City staff found about 200 tents on a three-mile stretch of land under the freeway known as the Jungle.
City staff found about 200 tents on a three-mile stretch of land under I-5 known as "the Jungle." City of Seattle

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At a Saturday organizing conference she called the "People's Assembly," Seattle City Council member Kshama Sawant slammed a recent proposal from state senators to spend $1 million clearing the homeless encampment known as "the Jungle." The plan, which is being led by Seattle Democrat Reuven Carlyle and has the support of Mayor Ed Murray, would also build an 8,000-foot-long razor wire fence to keep people from moving back into the area.

Sawant, who has argued the city should instead offer sanitation services to the people living in the encampment, called the plan "a complete waste of $1 million." She's calling for the city to take another $10 million from its rainy day fund for homelessness services.

Real Change Director Tim Harris echoed Sawant's criticism of Carlyle's plan. "What the hell is that?" Harris said at the assembly.

People sleeping in areas like the Jungle are sending a message to city leaders, Harris said: "The system is failing us. The shelter isn't working for us. For us, for our situation, this works. Let us try to meet our survival needs because you're not."

Harris has been an outspoken critic of the Murray administration's continued sweeps of illegal homeless encampments, which city staff say have only about a 40 percent success rate at getting the people who are swept into shelter. Some city shelter options have sobriety requirements or limits like no couples or no pets. Those factors, or conditions like anxiety, can prevent people living on the streets from accepting shelter services. Until real low-barrier options are offered, they'll continue sleeping outside.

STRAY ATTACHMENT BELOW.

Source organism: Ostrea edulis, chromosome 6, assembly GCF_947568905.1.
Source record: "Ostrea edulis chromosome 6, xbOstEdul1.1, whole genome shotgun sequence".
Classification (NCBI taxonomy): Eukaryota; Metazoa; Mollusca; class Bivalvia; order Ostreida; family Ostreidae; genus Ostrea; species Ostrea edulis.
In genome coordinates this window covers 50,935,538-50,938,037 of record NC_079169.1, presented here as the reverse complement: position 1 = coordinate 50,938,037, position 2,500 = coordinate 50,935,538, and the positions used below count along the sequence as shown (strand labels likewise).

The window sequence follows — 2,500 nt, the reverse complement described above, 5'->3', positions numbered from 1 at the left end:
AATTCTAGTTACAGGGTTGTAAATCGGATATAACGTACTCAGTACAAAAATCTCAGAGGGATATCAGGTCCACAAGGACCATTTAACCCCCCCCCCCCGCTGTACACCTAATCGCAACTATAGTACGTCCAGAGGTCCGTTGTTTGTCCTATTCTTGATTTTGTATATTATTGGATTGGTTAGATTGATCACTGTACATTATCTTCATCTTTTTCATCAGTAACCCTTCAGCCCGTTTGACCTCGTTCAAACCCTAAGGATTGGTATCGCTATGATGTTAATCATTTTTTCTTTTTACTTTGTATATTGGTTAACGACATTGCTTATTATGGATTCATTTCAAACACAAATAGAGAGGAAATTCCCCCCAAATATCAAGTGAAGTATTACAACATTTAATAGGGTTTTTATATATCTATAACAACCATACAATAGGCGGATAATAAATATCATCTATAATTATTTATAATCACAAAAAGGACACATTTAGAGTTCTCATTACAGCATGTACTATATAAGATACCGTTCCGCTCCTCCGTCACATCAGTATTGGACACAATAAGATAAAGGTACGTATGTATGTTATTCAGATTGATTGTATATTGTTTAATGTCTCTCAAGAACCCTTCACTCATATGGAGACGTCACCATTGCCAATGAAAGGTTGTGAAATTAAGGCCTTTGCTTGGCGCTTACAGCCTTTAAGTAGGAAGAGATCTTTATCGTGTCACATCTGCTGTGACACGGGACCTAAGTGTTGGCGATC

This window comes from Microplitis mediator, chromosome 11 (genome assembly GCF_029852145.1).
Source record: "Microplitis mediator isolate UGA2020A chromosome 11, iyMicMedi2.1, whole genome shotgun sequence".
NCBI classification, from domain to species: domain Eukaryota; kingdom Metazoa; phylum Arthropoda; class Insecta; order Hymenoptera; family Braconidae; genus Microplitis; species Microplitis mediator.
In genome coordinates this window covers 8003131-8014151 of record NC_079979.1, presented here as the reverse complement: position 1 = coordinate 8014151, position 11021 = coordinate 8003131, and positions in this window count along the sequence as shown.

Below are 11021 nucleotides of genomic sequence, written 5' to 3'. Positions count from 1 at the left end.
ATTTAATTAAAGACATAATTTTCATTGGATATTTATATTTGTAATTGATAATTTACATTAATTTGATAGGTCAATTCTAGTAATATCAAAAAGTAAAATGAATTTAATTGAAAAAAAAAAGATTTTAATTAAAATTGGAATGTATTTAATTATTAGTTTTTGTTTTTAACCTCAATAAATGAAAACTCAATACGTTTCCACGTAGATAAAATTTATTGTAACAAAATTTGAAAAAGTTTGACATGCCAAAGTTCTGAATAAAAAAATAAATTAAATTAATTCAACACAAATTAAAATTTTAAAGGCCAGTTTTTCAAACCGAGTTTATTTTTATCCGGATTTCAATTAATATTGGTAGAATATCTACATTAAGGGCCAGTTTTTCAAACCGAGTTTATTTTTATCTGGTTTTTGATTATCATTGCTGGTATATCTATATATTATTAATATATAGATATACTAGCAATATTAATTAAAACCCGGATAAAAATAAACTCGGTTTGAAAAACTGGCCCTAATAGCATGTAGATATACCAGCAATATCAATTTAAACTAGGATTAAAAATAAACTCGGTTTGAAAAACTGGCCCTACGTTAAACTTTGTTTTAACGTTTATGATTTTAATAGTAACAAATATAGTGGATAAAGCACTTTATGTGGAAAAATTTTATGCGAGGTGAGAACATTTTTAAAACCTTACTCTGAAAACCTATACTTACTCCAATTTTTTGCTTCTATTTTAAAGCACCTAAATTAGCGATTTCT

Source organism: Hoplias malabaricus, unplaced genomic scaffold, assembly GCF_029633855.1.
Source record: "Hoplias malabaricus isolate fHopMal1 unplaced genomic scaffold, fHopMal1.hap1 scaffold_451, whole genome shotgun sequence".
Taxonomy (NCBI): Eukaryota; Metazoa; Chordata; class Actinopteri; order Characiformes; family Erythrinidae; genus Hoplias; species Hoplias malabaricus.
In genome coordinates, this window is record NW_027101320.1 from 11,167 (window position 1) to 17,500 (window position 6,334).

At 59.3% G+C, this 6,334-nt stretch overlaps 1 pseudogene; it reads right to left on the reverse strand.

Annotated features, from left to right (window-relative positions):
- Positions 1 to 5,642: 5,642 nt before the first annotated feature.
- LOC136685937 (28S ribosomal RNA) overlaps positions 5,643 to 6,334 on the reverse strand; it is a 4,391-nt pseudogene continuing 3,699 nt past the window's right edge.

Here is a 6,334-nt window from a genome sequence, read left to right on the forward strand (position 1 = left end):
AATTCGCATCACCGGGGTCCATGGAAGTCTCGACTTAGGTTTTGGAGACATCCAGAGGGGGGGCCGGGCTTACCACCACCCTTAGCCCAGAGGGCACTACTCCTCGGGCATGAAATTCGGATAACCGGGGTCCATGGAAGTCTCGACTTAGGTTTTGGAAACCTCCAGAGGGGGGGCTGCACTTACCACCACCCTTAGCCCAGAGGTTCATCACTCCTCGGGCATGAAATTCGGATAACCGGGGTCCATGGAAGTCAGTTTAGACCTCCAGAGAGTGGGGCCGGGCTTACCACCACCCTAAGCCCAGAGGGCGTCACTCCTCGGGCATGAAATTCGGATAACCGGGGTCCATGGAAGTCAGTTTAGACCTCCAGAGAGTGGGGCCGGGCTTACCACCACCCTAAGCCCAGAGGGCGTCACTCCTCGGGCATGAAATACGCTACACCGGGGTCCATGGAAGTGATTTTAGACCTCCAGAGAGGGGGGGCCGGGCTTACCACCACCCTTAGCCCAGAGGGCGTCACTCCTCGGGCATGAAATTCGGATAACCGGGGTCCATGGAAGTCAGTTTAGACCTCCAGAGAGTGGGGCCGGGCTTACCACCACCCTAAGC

"We will never end homelessness as long as we are treating resistance to system failure as a criminal activity to be shut down," Harris said.

Carlyle has defended his plan, saying a clearing of the jungle must be accompanied by efforts to transition people living there into shelter or treatment. Carlyle says he and other Democrats have pushed for increased homelessness funding only to be thwarted by Senate Republicans.

Even so, the message from advocates remains: Sweeping the Jungle without offering realistic alternatives will do little to solve homelessness in Seattle.

"If you offered anybody living in a shitty hell hole like that something better," Harris said, "they're going to take it. We need to be able to offer people something better and meet their immediate needs in the mean time."

UPDATE: Sawant's not the only city council member slamming the fence idea. At the council's weekly briefing this morning, Council Members Sally Bagshaw, Lorena González, and Debora Juarez all joined Sawant in criticizing the idea. Bagshaw, measured as always, thanked Carlyle for setting aside money to address the Jungle, but called a fence "a very bad use of money [that] doesn't get to the root of the problem."

Juarez called the idea "insane" and "ridiculous."

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When a city's lobbyist told council members the $1 million hadn't necessarily been earmarked for a fence yet, González pointed out that because that money is part of the senate's transportation budget, its legal uses are limited. It can be used on various ways of addressing the area under I-5, but it can't be used on social services for the people living there.

"We shouldn't be building a fence on the southern border," González said, "and we shouldn't be building a fence on the I-5 corridor."

Council Member Tim Burgess, meanwhile, praised Carlyle's idea because of the poor conditions outlined in a city report on the Jungle. "It's quite humane to make sure those areas are safe," Burgess said. "That may or may not involve fencing some sections."

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